Our story begins with demons challenging the gods who defeated them a millennium ago but Raji: An Ancient Epic isn’t really about them. Rather, Raji is a game about the titular girl looking for her brother who was abducted by demons during this new war. While she thinks everything she is doing is to find her brother, the gods have a different plan for her. With the help of Vishnu, Durga, and Shiva, Raji must look for her brother and save the world.
Raji: An Ancient Epic is a beautiful game that has a unique art style including cutscenes done in shadow puppetry. The places visited in Raji are just stunning to look at. While I played it on my computer (Intel Core i7 9750h, NVIDIA GeForce GTX1650, 16GB RAM), Raji is not graphically intense by any means and would have looked just as beautiful on the Nintendo Switch. It’s easy to get immersed into the ancient Indian setting simply because it’s got such a nice view.
The story in Raji is extremely engaging. Vishnu and Durga narrate throughout the whole game as if they’re watching over Raji evaluating her strengths, explaining what she can do to be more successful. It was a really effective way to use the story to also give a tutorial on game-play. Unfortunately, as much as I enjoyed the story, it was also the cause of my biggest problems with Raji: An Ancient Epic.
The first of these problems is the length of the game. I am extremely average when it comes to my skills in most video games. That being said, I only played Raji for 4 hours and before the credits rolled. Seeing credits roll on a game is normally a great experience for me. It means that all the work I put into a game has finally paid off. It’s like receiving a major award...or at the very least, a participation ribbon. After 4 hours playing Raji, to see the credits roll was disappointing especially for a game that retails for $24.99 USD. I sat in my chair stunned and literally asked aloud “that’s it?” The biggest problem was that as Vishnu and Durga taught me several ways to play Raji, gaining my final weapon right before the final boss, I felt like the whole game was just the tutorial. I wanted more.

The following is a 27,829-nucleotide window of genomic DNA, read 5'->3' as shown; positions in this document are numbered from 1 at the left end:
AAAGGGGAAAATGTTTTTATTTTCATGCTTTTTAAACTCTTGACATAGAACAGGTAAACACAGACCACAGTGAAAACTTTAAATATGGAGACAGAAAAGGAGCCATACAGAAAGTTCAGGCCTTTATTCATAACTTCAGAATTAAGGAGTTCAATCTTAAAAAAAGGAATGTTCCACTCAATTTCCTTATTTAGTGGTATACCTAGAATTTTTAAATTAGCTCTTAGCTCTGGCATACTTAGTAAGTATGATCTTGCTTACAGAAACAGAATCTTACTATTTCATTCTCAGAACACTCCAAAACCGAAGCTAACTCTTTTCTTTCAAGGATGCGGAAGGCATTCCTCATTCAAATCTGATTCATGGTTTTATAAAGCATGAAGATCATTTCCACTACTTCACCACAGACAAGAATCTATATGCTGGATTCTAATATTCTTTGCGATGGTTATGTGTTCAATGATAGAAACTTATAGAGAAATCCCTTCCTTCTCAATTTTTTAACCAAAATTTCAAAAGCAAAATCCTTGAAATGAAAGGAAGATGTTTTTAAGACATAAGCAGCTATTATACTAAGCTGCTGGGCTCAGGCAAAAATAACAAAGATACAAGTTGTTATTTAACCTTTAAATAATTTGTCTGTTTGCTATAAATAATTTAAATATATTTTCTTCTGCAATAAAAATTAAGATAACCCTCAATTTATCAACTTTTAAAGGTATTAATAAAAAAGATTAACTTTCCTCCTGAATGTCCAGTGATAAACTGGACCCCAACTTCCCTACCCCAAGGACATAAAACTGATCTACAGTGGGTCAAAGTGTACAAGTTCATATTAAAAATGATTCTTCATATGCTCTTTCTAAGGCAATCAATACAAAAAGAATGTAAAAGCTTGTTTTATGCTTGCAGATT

Part of wanting more however was a by-product of my other major issue with Raji: An Ancient Epic. I don’t want to spoil the ending for anyone so I’ll attempt to be vague. Raji: An Ancient Epic was amazing right up until the end. I learned more about Hindu culture and mythology in those 4 hours than I had in 4 years of high school. That said, the ending did not do the rest of the story and experience justice. It left me confused and upset the better part of a whole day and completely soured the entire experience. I wanted to keep playing. I wanted to fight the ending and make it better.
Combat was a learning curve. Just when I would finish learning one weapon, Vishnu and Durga would throw another my way. In between learning different combat styles, I was also being taught to use a skill orb system to add power to my attack. I could use Vishnu’s lightning in my attacks, or Shiva’s ice. Basically, it was a skill tree. I normally hate skill trees but there was a simplicity to this system that made it incredibly easy to use and understand. I was impressed by how I could personalize my attacks to be more effective in ways that made sense to me.
In all, Raji: An Ancient Epic was a great game. Yes, I had some problems with it’s length and the ending but if I step back and look at the game in its entirety, I can recognize that Raji was a gorgeous game. It was educational and made me want to learn more. My hope is that we’ll get a sequel to be able to explore ancient India once again and perhaps right the wrongs this game committed...only time will tell.